She, the narrator, then professes to Allah how she obeys his words, how she covers herself from head to toe, how she keeps her eyes downcast in public and hides all forms of adornment from the world to preserve her modesty and purity (Qur’an, 24.31). She also tells of how she longs to feel the wind through her hair and travel to far-away places and meet new and wonderful people. But, she says, that could never happen because she is a good Muslim woman who obeys Allah’s commands. She prays to Him for help after her uncle moves in with her family and begins to abuse her sexually, raping her almost daily. Her father does not believe her when she tells him this, and even scolds his daughter for daring to bring his brother’s honor into question. She directly challenges Allah, asking that why, even after she obeys and submits to all the teachings, customs, and traditions of Islam, she has been made to suffer so much.

The veiled narrator in Submission is definitely blaspheming, directly challenging the codes and teachings of Islam and blaming Allah’s Qur’an for her misery at the hands of the men in her life. A few years back there was another outcry in the global Muslim community concerning a big-name fashion company that incorporated Qur’anic verses onto the hem of a dress simply because the designer found the Arabic calligraphy to be aesthetically pleasing. The reason for the outcry was that the hallowed words of God (the Qu’ran) were being used outside of a religious context and in an “unholy” manner. Virtually all of Submission Part 1 uses that same type of blasphemy to convey its euro-feminist right-wing message: a partially nude woman praying to Allah, a woman’s bare back striped with bleeding whip lacerations and inscribed with Qu’ranic verses, are a couple of the blasphemies utilized by Van Gogh and Hirsi Ali.

As a film, Submission is well directed, acted, and written, especially when one takes into consideration the sheer brevity of the thing. The only aesthetically displeasing thing in the whole movie was the soundtrack: specifically, the corny Middle Eastern techno poop that played in the background (you know, a vaguely Semitic-sounding language being chanted over repetitive drum beats and other typical Oriental instruments) and the whip-crack sound effect that played each time there was a cut to a woman’s battered face or body. It rather took away from the overall tone and effect of the film, making it seem more like a political propaganda piece à la Lifetime than a socially conscious piece of video art. Also, the film’s message is a tad inaccurate; isolating the absolute worst examples of a religion’s followers and accenting their behavior to a point approaching absurdity; I mean, if you get flogged for adultery, get forced to marry a total douche, and get raped by your uncle, then it’s obvious that you’re just on Lady Luck’s shit list. The film refuses to acknowledge any of the non-burqa’d and non-veiled Muslims, choosing instead to focus on the most clichéd examples Van Gogh and Hirsi Ali’s combined imaginative powers could muster up. And what about the spousal abuse and oppression of women in the Hassidic communities? Or in the Church of Mormon? Huh? What about them?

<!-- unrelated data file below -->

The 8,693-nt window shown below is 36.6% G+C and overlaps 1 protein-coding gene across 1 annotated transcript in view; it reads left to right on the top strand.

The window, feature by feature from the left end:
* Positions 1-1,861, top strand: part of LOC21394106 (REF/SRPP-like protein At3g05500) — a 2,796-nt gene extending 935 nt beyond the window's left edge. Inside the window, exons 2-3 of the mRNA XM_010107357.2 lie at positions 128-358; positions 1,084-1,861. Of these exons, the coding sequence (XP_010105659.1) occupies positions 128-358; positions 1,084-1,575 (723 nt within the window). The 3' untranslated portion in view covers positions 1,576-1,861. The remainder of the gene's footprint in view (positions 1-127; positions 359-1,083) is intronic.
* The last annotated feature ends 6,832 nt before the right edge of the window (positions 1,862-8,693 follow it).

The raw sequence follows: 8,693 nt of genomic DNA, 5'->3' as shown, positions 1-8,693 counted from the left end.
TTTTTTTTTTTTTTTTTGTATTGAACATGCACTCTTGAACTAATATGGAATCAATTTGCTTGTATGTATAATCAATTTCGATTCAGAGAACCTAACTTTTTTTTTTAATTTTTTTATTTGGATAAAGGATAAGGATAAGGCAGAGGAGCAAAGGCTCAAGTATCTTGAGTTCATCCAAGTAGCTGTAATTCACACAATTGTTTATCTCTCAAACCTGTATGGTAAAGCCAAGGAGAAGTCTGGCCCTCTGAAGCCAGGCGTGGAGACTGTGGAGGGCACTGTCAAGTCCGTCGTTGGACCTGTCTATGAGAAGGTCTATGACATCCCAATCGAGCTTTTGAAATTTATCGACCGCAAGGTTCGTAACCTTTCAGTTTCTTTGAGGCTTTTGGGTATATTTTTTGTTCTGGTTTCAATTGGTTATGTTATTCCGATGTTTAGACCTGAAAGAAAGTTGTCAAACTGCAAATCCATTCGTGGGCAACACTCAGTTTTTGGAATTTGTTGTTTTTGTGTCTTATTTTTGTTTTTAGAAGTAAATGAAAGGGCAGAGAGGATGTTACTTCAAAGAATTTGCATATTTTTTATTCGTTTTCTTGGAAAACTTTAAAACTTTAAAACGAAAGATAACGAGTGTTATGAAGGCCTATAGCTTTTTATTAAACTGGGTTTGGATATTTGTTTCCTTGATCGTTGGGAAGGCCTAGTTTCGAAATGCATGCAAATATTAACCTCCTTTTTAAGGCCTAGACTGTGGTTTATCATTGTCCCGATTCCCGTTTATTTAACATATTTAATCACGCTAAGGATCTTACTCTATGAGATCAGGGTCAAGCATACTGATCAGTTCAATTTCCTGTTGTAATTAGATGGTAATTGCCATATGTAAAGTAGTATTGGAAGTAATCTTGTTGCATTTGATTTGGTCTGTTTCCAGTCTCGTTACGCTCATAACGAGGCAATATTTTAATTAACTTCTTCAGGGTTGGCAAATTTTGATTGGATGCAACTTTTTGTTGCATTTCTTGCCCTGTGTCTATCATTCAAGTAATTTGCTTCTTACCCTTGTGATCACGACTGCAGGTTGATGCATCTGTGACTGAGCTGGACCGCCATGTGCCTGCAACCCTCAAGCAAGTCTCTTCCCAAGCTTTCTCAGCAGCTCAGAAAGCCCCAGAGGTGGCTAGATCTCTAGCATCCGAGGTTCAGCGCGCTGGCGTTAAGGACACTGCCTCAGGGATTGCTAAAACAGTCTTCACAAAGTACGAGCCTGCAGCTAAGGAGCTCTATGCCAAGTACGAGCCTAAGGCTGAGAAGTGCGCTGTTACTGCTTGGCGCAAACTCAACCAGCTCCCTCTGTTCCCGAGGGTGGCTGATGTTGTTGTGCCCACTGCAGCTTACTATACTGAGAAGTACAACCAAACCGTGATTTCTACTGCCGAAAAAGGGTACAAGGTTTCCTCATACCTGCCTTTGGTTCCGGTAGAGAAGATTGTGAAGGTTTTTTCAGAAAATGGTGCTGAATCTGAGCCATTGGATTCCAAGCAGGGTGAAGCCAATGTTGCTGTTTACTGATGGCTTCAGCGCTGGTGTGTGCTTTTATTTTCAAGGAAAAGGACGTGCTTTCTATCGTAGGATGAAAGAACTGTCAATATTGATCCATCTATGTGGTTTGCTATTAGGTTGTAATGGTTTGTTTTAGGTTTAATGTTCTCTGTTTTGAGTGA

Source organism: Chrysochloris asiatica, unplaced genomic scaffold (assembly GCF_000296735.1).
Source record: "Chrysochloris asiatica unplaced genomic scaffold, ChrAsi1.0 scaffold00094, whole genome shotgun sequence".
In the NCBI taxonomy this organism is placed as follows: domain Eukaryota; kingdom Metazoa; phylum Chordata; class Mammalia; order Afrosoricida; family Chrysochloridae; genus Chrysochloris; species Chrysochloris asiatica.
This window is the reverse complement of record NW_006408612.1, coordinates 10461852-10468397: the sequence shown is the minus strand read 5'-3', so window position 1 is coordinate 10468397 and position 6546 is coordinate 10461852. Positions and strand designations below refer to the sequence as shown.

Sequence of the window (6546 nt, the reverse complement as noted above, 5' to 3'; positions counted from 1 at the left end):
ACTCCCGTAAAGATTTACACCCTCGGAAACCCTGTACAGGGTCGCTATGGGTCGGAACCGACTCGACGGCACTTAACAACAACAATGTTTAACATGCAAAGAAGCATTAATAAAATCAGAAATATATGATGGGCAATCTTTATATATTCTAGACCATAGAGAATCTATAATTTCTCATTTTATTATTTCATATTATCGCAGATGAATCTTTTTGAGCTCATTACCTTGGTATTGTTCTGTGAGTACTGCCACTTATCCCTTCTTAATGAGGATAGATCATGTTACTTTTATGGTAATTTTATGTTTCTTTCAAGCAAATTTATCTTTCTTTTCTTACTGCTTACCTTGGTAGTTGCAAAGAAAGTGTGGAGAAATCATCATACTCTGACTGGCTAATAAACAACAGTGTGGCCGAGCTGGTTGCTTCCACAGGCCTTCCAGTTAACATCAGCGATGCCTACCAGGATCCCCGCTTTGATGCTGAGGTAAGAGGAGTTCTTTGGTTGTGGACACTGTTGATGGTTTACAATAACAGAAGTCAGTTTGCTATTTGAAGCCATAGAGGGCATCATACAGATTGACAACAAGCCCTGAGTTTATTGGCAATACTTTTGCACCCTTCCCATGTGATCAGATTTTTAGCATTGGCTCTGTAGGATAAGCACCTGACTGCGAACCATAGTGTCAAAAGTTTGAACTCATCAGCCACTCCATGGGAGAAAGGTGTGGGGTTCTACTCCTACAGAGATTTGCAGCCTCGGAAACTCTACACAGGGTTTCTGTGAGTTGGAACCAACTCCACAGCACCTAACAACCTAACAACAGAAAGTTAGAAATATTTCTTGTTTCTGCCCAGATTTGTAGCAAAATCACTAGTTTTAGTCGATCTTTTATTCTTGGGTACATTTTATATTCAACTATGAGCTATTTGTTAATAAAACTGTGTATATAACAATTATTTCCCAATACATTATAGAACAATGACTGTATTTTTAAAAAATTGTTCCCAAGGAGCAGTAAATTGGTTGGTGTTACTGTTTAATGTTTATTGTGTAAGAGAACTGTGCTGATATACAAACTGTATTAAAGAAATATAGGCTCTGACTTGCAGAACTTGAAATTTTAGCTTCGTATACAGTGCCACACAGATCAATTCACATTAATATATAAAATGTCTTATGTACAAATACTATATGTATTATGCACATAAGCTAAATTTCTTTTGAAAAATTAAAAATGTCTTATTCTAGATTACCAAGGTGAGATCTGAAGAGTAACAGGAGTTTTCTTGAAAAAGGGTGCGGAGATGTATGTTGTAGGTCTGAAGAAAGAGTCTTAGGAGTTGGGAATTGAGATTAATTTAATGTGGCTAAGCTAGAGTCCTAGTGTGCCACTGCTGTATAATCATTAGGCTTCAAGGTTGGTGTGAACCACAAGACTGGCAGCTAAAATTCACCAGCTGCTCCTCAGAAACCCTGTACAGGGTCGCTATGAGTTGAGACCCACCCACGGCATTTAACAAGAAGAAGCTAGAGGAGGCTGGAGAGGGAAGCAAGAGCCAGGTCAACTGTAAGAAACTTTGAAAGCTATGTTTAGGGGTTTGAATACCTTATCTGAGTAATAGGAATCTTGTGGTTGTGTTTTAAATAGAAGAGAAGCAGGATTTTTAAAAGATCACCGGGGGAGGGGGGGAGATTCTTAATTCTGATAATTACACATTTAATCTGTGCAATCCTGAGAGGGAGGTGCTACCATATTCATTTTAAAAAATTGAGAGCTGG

One problem that we, as a society, have certain misconceptions of cultures and traditions, and, out of intellectual sloth and cultural ignorance, we choose to generalize entire peoples simply because it’s far easier to do so. There are many sects within the two main branches of the Islamic faith: Shia and Sunni. Each sect have their own interpretation of the Qur’an and even differing opinions on the legitimacy of certain hadith, as in the previous example of differing interpretations of whether or not to beat one’s wife according to 4.34 of the Qur’an. Christianity is likewise divided into two main branches: Protestantism and Orthodox (lumping in Catholicism and Eastern Orthodox into the same category). Protestantism can be divided further into Calvinism, Methodism, Presbyterianism, Lutheranism, etc., etc., and each of these different sects has their own take on the Holy Bible. Same goes for the different sects of Islam; each have their own traditions and scholarly understandings of their Qur’an. Sure, there will always be some crazy-ass hardcore fundamentalists who would kill a guy over a 10 minute movie, but it doesn’t mean that all Muslims can or will do anything similar. And just because some Christians are Bible-beating walking piles of intolerance and over-recycled DNA doesn’t mean all those who believe in Christ will behave similarly, or have such a narrow view on the world and the people in it. Evidently, neither Theo Van Gogh or Ayaan Hirsi Ali were/are aware of this very simple concept: not all people are the same. I guess the hajaab-sporting gunman who killed Van Gogh wasn’t fully aware of this either, ironically sharing the same short sighted world-view as the man he earnestly believed deserved to die. The problem isn’t the exponential boom of Muslim immigrants in an all too tolerant Europe, fundamentalism, right-wing politics, or even terrorism. The problem, as time has proven over and over again, is ignorance. Yeah, it’s that simple.